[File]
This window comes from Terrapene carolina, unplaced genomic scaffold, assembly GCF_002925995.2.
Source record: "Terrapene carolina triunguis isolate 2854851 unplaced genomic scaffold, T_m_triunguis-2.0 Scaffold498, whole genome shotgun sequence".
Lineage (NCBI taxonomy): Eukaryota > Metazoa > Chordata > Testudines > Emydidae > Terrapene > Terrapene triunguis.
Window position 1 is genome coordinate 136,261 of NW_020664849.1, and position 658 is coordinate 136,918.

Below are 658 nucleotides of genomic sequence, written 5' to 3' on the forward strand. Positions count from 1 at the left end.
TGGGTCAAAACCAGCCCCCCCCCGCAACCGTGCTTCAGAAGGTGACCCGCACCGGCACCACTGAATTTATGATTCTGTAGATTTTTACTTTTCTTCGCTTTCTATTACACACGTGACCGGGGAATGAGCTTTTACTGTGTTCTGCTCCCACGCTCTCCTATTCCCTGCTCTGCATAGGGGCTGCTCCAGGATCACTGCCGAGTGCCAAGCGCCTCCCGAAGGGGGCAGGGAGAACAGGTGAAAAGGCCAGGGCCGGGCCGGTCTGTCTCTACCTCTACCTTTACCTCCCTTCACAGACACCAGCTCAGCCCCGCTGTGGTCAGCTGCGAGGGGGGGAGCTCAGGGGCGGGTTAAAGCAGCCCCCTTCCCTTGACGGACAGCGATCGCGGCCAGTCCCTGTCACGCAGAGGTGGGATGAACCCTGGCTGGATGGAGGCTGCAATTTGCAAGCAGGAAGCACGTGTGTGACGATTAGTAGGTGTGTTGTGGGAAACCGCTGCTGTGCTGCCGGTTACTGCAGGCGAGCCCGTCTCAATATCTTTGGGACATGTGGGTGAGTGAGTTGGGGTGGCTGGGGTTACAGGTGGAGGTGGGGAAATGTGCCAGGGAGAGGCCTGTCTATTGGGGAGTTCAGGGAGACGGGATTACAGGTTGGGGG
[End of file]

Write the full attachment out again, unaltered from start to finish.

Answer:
This window comes from Terrapene carolina, unplaced genomic scaffold, assembly GCF_002925995.2.
Source record: "Terrapene carolina triunguis isolate 2854851 unplaced genomic scaffold, T_m_triunguis-2.0 Scaffold498, whole genome shotgun sequence".
Lineage (NCBI taxonomy): Eukaryota > Metazoa > Chordata > Testudines > Emydidae > Terrapene > Terrapene triunguis.
Window position 1 is genome coordinate 136,261 of NW_020664849.1, and position 658 is coordinate 136,918.

Below are 658 nucleotides of genomic sequence, written 5' to 3' on the forward strand. Positions count from 1 at the left end.
TGGGTCAAAACCAGCCCCCCCCCGCAACCGTGCTTCAGAAGGTGACCCGCACCGGCACCACTGAATTTATGATTCTGTAGATTTTTACTTTTCTTCGCTTTCTATTACACACGTGACCGGGGAATGAGCTTTTACTGTGTTCTGCTCCCACGCTCTCCTATTCCCTGCTCTGCATAGGGGCTGCTCCAGGATCACTGCCGAGTGCCAAGCGCCTCCCGAAGGGGGCAGGGAGAACAGGTGAAAAGGCCAGGGCCGGGCCGGTCTGTCTCTACCTCTACCTTTACCTCCCTTCACAGACACCAGCTCAGCCCCGCTGTGGTCAGCTGCGAGGGGGGGAGCTCAGGGGCGGGTTAAAGCAGCCCCCTTCCCTTGACGGACAGCGATCGCGGCCAGTCCCTGTCACGCAGAGGTGGGATGAACCCTGGCTGGATGGAGGCTGCAATTTGCAAGCAGGAAGCACGTGTGTGACGATTAGTAGGTGTGTTGTGGGAAACCGCTGCTGTGCTGCCGGTTACTGCAGGCGAGCCCGTCTCAATATCTTTGGGACATGTGGGTGAGTGAGTTGGGGTGGCTGGGGTTACAGGTGGAGGTGGGGAAATGTGCCAGGGAGAGGCCTGTCTATTGGGGAGTTCAGGGAGACGGGATTACAGGTTGGGGG